Driving at Night in Virginia Without Headlights On? New Legislation Might Allow ItMost vehicles manufactured in the last several years include automatic sensors that trigger headlights when it begins to get dark or foggy outside. In some vehicle models, the headlights turn on in conjunction with the use of the windshield wipers. However, there are plenty of vehicles on the road that lack this automatic sensor technology. In other cases, drivers may choose to turn off these sensors.

As a consequence, sometimes drivers operate their cars or trucks at night or in adverse weather conditions without the benefit of headlights illuminating the roadway ahead. This has usually been cause for law enforcement to pull a vehicle over, and at least warn the driver about their headlights, if not issue a ticket.

According to WSLS 10 News, recently passed Virginia legislation may ban police from pulling drivers over for driving without headlights on when they should be illuminated. The proposed law also forbids law enforcement from stopping cars that are being driven with broken taillights or brake lights.

The bill is awaiting the Governor’s signature, who has expressed concerns about the bill as currently written.

Current Virginia law about driving without headlights

According to Virginia Code §46.2-1030, the use of headlights on a motor vehicle is required in Virginia:

  • From sunset to sunrise
  • During conditions of rain, fog, smoke, insufficient light, snow, sleet, or any other reduced visibility condition that prevents the clear discernment of vehicles or people at a distanced of 500 feet
  • During the operation of windshield wipers because of rain, fog, snow, or sleet

Yet, when wipers are used intermittently during misting rain, snow, or sleet, the use of headlights is not required. The new proposed modification to the statute states:

No law-enforcement officer shall stop a motor vehicle for a violation of this section. No evidence discovered or obtained as the result of a stop in violation of this subsection, including evidence discovered or obtained with the operator’s consent, shall be admissible in any trial, hearing, or other proceeding.

Why was this bill introduced?

The legislator who introduced the bill, Patrick Hope, told 10 News that his bill was not intended to allow people to drive vehicles without headlights, and that “someone driving without headlights can still be pulled over for reckless driving or suspicion of driving impaired.”

The intent of the bill is to reduce racial profiling. Robert Barnette of the Virginia chapter of the NAACP explained to Fox 5 News that minor traffic stops – like being pulled over for a broken taillight or for having tinted windows – “can escalate and are used as a pretext to search for drugs.”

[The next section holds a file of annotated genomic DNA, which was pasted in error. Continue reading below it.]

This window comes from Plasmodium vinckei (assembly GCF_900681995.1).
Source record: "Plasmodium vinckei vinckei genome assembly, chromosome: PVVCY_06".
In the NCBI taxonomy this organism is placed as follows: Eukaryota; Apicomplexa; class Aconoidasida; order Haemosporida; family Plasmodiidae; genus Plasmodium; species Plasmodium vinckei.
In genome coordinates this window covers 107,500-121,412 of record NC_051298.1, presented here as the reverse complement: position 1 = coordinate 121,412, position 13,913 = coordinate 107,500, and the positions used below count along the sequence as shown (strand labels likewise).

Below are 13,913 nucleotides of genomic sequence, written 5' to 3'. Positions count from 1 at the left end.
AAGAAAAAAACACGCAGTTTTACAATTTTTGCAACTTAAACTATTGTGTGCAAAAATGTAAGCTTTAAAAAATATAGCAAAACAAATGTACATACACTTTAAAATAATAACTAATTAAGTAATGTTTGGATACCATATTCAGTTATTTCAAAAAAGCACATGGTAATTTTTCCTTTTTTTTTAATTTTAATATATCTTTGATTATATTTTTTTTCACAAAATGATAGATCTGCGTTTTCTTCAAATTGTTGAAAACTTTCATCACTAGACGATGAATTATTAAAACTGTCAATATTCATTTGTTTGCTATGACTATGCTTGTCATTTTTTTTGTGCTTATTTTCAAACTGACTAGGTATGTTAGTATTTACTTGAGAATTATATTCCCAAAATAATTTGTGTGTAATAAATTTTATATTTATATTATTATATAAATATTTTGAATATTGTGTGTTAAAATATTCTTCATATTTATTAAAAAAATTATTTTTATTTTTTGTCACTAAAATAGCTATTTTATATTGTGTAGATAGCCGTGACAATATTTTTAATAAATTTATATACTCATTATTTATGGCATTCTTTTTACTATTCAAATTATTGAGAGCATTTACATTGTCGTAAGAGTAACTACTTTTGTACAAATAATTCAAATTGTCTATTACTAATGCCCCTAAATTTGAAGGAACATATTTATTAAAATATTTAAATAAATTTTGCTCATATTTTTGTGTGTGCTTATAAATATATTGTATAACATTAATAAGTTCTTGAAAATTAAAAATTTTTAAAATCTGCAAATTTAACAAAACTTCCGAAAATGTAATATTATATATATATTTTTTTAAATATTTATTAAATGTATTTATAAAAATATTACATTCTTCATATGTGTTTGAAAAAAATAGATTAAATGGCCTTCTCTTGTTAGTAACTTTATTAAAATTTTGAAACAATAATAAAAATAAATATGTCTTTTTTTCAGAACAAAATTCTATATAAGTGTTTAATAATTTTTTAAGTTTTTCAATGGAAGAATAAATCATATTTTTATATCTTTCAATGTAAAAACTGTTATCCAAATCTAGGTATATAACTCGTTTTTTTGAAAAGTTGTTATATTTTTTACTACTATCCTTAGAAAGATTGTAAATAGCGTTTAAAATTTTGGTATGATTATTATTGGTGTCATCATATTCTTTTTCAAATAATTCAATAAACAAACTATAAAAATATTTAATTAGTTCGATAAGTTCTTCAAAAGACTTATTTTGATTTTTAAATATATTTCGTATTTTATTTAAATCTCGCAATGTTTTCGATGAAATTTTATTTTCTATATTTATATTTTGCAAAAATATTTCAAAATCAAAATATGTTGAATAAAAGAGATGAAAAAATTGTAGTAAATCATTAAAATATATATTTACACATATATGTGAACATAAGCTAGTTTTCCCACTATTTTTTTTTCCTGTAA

A laudable intent that could have unintended consequences

While Delegate Hope’s desire to reduce racial profiling is laudable, the consequences of the bill could be more damaging than he intended. Driving without headlights increases the risk of causing an accident and reduces a driver’s ability to avoid one. Even having one headlight out can decrease a driver’s visibility to others on the road and create unnecessary blind spots on the side with the missing headlight. It could be especially dangerous in bad weather, coming around curves, or while driving on backroads in rural areas.

Further, the vehicle’s headlights also affect the taillights. When the headlights are turned on, the taillights are lit up as well. Even if a driver can see perfectly well without the headlights on – which is possible if the instrument panel is lit up and the streetlights are on – driving without them increases the risk of a rear-end car crash.

Ending racial profiling is the right thing to do, but removing driving without headlights from the list of traffic infractions is a mistake. The risks are simply too great to the driver, and to those with whom he or she shares the road.

We support victims of car accidents who have sustained injuries due to the negligence or recklessness of another party. If you have been injured in an accident, a Richmond attorney from the team at Phelan Petty can investigate your case thoroughly and fight vigorously for the compensation you deserve. To arrange a free consultation, call us today at 804.980.7100 or use our contact form to leave us a message.






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